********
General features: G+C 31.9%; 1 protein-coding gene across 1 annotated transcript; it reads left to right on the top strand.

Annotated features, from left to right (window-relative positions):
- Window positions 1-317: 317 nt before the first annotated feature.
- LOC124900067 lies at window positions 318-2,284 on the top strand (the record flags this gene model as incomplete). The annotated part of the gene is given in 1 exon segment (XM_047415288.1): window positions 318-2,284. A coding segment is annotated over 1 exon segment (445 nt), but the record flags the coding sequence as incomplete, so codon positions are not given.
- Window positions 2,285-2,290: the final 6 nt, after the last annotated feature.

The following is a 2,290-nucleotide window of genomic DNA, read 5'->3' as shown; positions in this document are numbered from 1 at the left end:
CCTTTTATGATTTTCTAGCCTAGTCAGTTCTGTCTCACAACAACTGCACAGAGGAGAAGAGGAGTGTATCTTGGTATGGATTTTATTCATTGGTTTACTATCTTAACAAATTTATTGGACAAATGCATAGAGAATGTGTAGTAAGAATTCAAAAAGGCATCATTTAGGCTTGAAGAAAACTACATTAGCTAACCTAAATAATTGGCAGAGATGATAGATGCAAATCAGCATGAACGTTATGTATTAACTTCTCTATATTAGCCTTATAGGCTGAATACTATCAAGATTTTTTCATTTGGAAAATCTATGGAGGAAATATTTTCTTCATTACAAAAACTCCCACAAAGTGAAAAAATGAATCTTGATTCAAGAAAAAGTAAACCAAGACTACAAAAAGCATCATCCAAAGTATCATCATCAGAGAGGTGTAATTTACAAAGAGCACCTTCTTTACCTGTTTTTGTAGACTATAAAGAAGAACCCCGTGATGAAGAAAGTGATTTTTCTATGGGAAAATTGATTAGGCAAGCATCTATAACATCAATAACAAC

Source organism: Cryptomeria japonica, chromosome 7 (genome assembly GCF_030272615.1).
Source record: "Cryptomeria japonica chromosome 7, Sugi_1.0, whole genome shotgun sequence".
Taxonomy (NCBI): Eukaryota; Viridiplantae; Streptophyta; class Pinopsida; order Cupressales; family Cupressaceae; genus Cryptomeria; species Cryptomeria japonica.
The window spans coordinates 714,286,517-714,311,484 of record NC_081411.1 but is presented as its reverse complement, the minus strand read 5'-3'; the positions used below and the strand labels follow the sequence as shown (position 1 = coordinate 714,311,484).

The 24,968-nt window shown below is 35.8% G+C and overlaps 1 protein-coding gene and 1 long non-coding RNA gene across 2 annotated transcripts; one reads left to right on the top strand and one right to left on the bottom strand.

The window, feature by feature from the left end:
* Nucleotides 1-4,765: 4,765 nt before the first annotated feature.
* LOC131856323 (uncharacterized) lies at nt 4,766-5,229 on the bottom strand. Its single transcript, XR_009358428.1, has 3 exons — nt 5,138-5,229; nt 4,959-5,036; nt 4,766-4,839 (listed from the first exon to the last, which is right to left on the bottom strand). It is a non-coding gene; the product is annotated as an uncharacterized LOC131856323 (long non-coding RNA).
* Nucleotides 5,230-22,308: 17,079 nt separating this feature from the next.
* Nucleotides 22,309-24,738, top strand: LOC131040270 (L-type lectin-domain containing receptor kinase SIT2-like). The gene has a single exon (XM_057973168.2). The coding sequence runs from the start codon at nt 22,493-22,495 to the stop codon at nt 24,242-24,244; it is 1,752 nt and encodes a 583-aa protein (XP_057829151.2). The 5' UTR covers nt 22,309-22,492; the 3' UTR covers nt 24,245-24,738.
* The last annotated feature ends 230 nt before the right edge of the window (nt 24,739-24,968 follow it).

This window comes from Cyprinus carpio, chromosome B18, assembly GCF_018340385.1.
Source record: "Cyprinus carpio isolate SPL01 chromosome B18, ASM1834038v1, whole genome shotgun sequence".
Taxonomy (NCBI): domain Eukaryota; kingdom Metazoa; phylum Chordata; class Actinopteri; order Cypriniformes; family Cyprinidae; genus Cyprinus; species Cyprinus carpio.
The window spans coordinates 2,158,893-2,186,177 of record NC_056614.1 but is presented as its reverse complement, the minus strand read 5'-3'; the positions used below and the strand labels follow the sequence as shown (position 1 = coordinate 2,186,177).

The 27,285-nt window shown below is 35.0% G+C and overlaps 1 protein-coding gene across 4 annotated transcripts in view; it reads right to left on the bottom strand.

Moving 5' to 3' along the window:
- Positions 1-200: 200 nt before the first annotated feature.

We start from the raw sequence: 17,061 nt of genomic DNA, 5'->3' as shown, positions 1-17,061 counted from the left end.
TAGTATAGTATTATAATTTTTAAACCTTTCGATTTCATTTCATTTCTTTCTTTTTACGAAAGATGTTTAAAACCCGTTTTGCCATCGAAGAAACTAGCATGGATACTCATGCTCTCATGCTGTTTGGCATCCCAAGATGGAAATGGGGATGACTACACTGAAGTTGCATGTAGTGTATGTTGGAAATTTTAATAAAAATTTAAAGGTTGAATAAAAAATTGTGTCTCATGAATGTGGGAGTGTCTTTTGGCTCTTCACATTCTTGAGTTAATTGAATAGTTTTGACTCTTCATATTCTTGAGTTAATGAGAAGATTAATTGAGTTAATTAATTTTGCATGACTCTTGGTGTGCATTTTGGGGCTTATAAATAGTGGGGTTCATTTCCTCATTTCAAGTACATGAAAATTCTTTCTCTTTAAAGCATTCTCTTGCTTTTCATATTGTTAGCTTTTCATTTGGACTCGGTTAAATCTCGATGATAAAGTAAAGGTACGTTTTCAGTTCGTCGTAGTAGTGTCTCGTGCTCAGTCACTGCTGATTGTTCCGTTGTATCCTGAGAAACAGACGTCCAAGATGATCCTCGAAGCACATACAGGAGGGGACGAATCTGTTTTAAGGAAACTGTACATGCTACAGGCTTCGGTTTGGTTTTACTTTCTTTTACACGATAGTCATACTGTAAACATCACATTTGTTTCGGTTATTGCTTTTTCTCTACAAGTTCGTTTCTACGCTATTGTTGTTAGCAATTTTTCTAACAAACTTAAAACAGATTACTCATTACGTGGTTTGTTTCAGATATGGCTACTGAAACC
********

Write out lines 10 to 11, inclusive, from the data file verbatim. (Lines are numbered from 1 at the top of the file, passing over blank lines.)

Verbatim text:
Taxonomy (NCBI): Eukaryota; Viridiplantae; Streptophyta; class Pinopsida; order Cupressales; family Cupressaceae; genus Cryptomeria; species Cryptomeria japonica.
The window spans coordinates 714,286,517-714,311,484 of record NC_081411.1 but is presented as its reverse complement, the minus strand read 5'-3'; the positions used below and the strand labels follow the sequence as shown (position 1 = coordinate 714,311,484).